We’re back from CTIA, and have compiled all the photos and details from the show floor into one report. Read more to see the show. News and details you won’t find elsewhere, and of course, simulcast in HD.
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G’z One Type V – The First American W21
In case you weren’t aware, the G’z One is known in Japan as part of KDDI’s W21CA. This is identical to the Casio counterpart that hailed the launch of EV-DO in Japan… years ago. However, it also marks the start of a new trend; porting Japanese EV-DO phones without any hardware modifications. This is a good thing, as Japanese CDMA phones have always outpaced their American counterparts. The W21CA is over two years old, and still stands out as top-notch.
And now, you get to see it in action. Of course, the device has been plastered with the Verizon UI. However, the device is far from finished, as you may notice, the UTStarcom logos are taped to the device…
The PCS1400 is a new, tiny voice-only phone. While not much was disclosed about it, we were able to confirm the phone is headed for Virgin Mobile.
Motorola did not announce any significant new products, however, they also prohibited PCS Intel from taking photographs. Since they have allowed others in the media to photograph their booth, we will not be covering Motorola at this expo.
Motorola also barred PCS Intel from photographing at CTIA Wireless 2006 earlier this year, no justification has been given from the number two phone maker for this.
i-Mate actually did what the competition should have; demonstrated the devices they announced. The SPL and JAQ were prominently displayed across the i-Mate and Microsoft booths.
If priced correctly, the SPL could be a winner. The Windows Mobile would has been clamoring for a low-cost Smartphone ever since Motorola cancelled the MPx100, which aimed to fill that void. While based on TechFaith’s knock-off conceived blueprints, it clearly mixes what the MPx100 should have been, with the power of a SLVR-like design.
The JAQ was a bit perplexing. Thin, but massive in size… it looks like a very cheap knock-off of the Motorola Q. And, it is in almost every way, except for the fact that it is a Windows Mobile Phone Edition device. While the display is high-quality, nothing else on the device seems to be. The joystick was painful to use, and the keyboard was certainly not a joy-ride.
Microsoft & Palm
Neither Microsoft nor Palm showed off a single new thing. No Treo 750v, no AKU3, nada.
Nokia’s big show item was the E62. However, they did not have a single Cingular-branded unit to show, only re-badged E61 units mixed in with unbranded E62s that barely made it onto the show floor.
While Kyocera had some basic phones to show off, their primary exhibit was the K323, returning Kyocera to the Verizon Wireless lineup with a mid-range offering.
This may be the last CTIA we see Cingular. By next CTIA, AT&T plans to re-brand Cingular back to AT&T Wireless, returning the AT&T master brand. Cingular only was showing off the new Nokia E62 and Sierra AirCard 875.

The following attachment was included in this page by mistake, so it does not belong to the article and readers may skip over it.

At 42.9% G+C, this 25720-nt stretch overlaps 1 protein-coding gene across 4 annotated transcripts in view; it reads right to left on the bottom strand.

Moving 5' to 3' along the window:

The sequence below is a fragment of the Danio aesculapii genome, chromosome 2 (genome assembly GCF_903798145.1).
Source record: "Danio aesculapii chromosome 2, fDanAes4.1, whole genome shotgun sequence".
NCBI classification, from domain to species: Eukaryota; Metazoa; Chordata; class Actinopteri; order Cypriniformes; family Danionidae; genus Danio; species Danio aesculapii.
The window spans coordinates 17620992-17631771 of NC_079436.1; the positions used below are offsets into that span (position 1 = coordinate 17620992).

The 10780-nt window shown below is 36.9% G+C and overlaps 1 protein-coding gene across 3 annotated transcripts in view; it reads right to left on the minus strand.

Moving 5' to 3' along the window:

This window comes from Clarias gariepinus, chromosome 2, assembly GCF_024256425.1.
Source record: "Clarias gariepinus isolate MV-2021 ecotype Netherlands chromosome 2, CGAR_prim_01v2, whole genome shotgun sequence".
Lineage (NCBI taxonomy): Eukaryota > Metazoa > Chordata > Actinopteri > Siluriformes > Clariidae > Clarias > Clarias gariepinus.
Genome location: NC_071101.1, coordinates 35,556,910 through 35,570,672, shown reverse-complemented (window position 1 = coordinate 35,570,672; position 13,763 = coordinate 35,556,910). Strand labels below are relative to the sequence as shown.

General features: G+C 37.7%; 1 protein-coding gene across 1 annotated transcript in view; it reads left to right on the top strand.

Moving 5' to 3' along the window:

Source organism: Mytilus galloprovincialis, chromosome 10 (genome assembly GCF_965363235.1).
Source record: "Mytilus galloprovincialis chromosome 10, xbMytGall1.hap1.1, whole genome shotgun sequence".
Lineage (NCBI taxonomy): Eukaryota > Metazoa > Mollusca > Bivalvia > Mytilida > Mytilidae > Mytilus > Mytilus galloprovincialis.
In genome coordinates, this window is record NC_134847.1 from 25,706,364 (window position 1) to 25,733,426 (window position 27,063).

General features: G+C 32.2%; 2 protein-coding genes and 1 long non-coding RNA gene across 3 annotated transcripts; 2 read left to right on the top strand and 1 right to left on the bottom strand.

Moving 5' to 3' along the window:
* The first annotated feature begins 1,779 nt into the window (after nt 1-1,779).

Now available on just about every platform, the MobiTV booth was much larger this year, than ever before. However, there was nothing new to show beyond a gallery of pre-existing products.
Sony Ericsson only had one single phone on-show, the upcoming-to-Cingular W810i. We also grabbed a shot of the Japanese CDMA W42S from Qualcomm’s booth.
RIM only had the BlackBerry 8100 Pearl available to show. The just-released BlackBerry 8703e was absent from the show.
Qtopia launched their Linux Greenphone (pictured below), but also took the time to set up a Wall of Linux Phones. Lighting was terrible, but it did give us some time with the Sprint Nextel FanView… which is indeed a Linux device.
The only thing remotely new Samsung had on-show was the i320 (and not either of its U.S. counterparts). Samsung had no show floor presence at all at this year’s show.
Telmap & Mapquest Mobile
Mapquest finally began its launch of GPS navigation services at CTIA. While only launching on Sprint Nextel, they also demoed Windows Mobile versions of their solution. BREW, while on display at the last show, was absent here, an indication that Telmap lost to rival VZ Navigator in its GPS bid on Verizon Wireless.
It is important to note that the Sony Ericsson GSM phones shown were running a non-functional demo. The GPS menus appeared to be placeholder debug menus. This indicates that Telmap is working to connect via Bluetooth to a standalone GPS until on these models, while laying the framework to support A-GPS when it launches on Cingular and T-Mobile next year.
Also shown was Mapquest running on the Motodrive platform. In case you haven’t heard of Motodrive, it is Motorola’s vision for an in-car phone revival. Motodrive is an oversized iDEN phone with enhanced GPS reception. Telmap was demoing a production, working unit (despite the display) of Motodrive running Mapquest Navigator.
Next Year, Hopefully Will Be Better
The show floor, taken from a back-corner
As you can tell, CTIA Fall this year was worse than any year previously. The shift to Los Angeles made a shrinking show tiny. Thankfully, the show will be back in San Francisco next year, and we hope that will re-vitalize a show with few announcements, and even fewer things to see.